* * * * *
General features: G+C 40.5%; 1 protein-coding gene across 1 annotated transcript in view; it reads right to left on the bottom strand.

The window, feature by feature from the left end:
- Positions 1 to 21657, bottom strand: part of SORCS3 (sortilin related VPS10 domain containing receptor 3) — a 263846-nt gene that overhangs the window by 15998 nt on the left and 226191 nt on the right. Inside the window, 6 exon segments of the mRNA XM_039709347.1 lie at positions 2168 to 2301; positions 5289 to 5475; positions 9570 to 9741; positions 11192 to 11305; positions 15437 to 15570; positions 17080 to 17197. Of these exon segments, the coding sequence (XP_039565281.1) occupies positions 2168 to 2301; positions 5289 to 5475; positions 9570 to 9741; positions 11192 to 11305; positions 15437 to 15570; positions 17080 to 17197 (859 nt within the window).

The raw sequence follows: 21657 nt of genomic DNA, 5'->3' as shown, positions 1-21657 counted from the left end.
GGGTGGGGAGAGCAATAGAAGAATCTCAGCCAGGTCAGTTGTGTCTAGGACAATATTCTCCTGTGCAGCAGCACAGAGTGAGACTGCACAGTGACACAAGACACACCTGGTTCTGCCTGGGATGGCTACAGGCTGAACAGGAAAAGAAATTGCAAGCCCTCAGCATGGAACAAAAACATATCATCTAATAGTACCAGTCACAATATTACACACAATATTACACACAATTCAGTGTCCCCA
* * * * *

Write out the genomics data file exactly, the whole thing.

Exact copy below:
General features: G+C 40.5%; 1 protein-coding gene across 1 annotated transcript in view; it reads right to left on the bottom strand.

The window, feature by feature from the left end:
- Positions 1 to 21657, bottom strand: part of SORCS3 (sortilin related VPS10 domain containing receptor 3) — a 263846-nt gene that overhangs the window by 15998 nt on the left and 226191 nt on the right. Inside the window, 6 exon segments of the mRNA XM_039709347.1 lie at positions 2168 to 2301; positions 5289 to 5475; positions 9570 to 9741; positions 11192 to 11305; positions 15437 to 15570; positions 17080 to 17197. Of these exon segments, the coding sequence (XP_039565281.1) occupies positions 2168 to 2301; positions 5289 to 5475; positions 9570 to 9741; positions 11192 to 11305; positions 15437 to 15570; positions 17080 to 17197 (859 nt within the window).

The raw sequence follows: 21657 nt of genomic DNA, 5'->3' as shown, positions 1-21657 counted from the left end.
GGGTGGGGAGAGCAATAGAAGAATCTCAGCCAGGTCAGTTGTGTCTAGGACAATATTCTCCTGTGCAGCAGCACAGAGTGAGACTGCACAGTGACACAAGACACACCTGGTTCTGCCTGGGATGGCTACAGGCTGAACAGGAAAAGAAATTGCAAGCCCTCAGCATGGAACAAAAACATATCATCTAATAGTACCAGTCACAATATTACACACAATATTACACACAATTCAGTGTCCCCA